Muhammad Ali will always remain a hero to me, if just for one statement he made while resisting
being drafted to fight in Viet Nam:
By March 1967, his (boxing) record stood at 29-0. One month later, he refused induction into the US Army during the Vietnam War, claiming conscientious objector status. “I ain’t got no quarrel with them Viet Cong,” he said, adding, “No Viet Cong ever called me nigger.” Condemned as unpatriotic and cowardly, Ali was stripped of his title and his boxing license. He was tried, found guilty and sentenced to five years in prison. Released on appeal, he waited three years for the U.S. Supreme Court to overturn the verdict.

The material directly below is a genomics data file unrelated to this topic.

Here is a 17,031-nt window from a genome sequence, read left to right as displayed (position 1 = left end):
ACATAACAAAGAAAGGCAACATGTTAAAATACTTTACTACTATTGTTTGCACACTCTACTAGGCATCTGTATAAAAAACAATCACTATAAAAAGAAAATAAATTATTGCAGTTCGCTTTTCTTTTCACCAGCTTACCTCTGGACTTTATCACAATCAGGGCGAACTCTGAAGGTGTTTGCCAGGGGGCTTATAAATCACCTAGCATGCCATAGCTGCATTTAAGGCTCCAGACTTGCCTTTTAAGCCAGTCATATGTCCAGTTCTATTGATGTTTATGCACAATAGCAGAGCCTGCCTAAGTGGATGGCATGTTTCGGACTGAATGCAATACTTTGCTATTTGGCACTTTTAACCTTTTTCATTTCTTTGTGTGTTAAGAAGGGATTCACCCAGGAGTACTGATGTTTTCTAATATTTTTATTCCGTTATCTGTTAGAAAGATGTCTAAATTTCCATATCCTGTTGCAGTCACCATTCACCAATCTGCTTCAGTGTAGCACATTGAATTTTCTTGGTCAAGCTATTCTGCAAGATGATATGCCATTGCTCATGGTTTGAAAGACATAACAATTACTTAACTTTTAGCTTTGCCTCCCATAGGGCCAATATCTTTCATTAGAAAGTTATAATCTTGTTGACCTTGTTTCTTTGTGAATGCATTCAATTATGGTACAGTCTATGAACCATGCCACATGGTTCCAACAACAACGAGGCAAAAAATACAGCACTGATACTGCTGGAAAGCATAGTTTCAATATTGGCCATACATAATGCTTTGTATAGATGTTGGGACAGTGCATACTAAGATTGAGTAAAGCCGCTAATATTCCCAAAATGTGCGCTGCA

By JESSE WASHINGTON
updated 2/5/2012 10:44:12 AM ET
The labels used to describe Americans of African descent mark the movement of a people from the slave house to the White House. Today, many are resisting this progression by holding on to a name from the past: “black.”
For this group — some descended from U.S. slaves, some immigrants with a separate history — “African-American” is not the sign of progress hailed when the term was popularized in the late 1980s. Instead, it’s a misleading connection to a distant culture.
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